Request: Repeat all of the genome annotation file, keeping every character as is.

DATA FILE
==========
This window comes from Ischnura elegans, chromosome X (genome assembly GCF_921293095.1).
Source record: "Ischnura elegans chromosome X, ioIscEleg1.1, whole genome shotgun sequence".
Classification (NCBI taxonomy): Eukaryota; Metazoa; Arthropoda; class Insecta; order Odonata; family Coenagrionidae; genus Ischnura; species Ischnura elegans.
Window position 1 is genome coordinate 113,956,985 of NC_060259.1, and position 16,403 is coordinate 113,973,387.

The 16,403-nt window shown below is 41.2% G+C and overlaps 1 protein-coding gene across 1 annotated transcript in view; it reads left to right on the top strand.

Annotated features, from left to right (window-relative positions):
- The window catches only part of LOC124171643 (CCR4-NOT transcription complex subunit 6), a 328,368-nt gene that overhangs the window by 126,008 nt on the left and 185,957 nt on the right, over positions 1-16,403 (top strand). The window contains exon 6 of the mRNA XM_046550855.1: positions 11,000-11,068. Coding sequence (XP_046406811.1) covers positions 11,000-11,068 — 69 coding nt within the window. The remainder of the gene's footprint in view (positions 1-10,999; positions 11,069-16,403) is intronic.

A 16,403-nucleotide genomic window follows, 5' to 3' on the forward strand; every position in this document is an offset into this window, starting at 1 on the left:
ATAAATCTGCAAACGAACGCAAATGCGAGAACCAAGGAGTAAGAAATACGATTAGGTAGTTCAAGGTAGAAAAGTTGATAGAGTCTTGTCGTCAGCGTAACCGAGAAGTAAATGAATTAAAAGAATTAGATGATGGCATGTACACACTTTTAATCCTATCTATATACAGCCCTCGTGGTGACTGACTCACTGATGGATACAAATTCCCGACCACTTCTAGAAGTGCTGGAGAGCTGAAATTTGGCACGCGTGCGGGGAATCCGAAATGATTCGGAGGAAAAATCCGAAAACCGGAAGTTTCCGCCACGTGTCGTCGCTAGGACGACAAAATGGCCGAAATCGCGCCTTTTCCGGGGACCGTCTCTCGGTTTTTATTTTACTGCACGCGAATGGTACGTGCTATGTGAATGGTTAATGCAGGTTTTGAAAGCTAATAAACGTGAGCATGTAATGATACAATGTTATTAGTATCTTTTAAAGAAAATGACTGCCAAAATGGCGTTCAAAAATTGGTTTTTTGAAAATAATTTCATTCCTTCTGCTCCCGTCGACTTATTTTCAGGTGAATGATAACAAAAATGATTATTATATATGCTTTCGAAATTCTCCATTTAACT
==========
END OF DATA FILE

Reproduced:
This window comes from Ischnura elegans, chromosome X (genome assembly GCF_921293095.1).
Source record: "Ischnura elegans chromosome X, ioIscEleg1.1, whole genome shotgun sequence".
Classification (NCBI taxonomy): Eukaryota; Metazoa; Arthropoda; class Insecta; order Odonata; family Coenagrionidae; genus Ischnura; species Ischnura elegans.
Window position 1 is genome coordinate 113,956,985 of NC_060259.1, and position 16,403 is coordinate 113,973,387.

The 16,403-nt window shown below is 41.2% G+C and overlaps 1 protein-coding gene across 1 annotated transcript in view; it reads left to right on the top strand.

Annotated features, from left to right (window-relative positions):
- The window catches only part of LOC124171643 (CCR4-NOT transcription complex subunit 6), a 328,368-nt gene that overhangs the window by 126,008 nt on the left and 185,957 nt on the right, over positions 1-16,403 (top strand). The window contains exon 6 of the mRNA XM_046550855.1: positions 11,000-11,068. Coding sequence (XP_046406811.1) covers positions 11,000-11,068 — 69 coding nt within the window. The remainder of the gene's footprint in view (positions 1-10,999; positions 11,069-16,403) is intronic.

A 16,403-nucleotide genomic window follows, 5' to 3' on the forward strand; every position in this document is an offset into this window, starting at 1 on the left:
ATAAATCTGCAAACGAACGCAAATGCGAGAACCAAGGAGTAAGAAATACGATTAGGTAGTTCAAGGTAGAAAAGTTGATAGAGTCTTGTCGTCAGCGTAACCGAGAAGTAAATGAATTAAAAGAATTAGATGATGGCATGTACACACTTTTAATCCTATCTATATACAGCCCTCGTGGTGACTGACTCACTGATGGATACAAATTCCCGACCACTTCTAGAAGTGCTGGAGAGCTGAAATTTGGCACGCGTGCGGGGAATCCGAAATGATTCGGAGGAAAAATCCGAAAACCGGAAGTTTCCGCCACGTGTCGTCGCTAGGACGACAAAATGGCCGAAATCGCGCCTTTTCCGGGGACCGTCTCTCGGTTTTTATTTTACTGCACGCGAATGGTACGTGCTATGTGAATGGTTAATGCAGGTTTTGAAAGCTAATAAACGTGAGCATGTAATGATACAATGTTATTAGTATCTTTTAAAGAAAATGACTGCCAAAATGGCGTTCAAAAATTGGTTTTTTGAAAATAATTTCATTCCTTCTGCTCCCGTCGACTTATTTTCAGGTGAATGATAACAAAAATGATTATTATATATGCTTTCGAAATTCTCCATTTAACT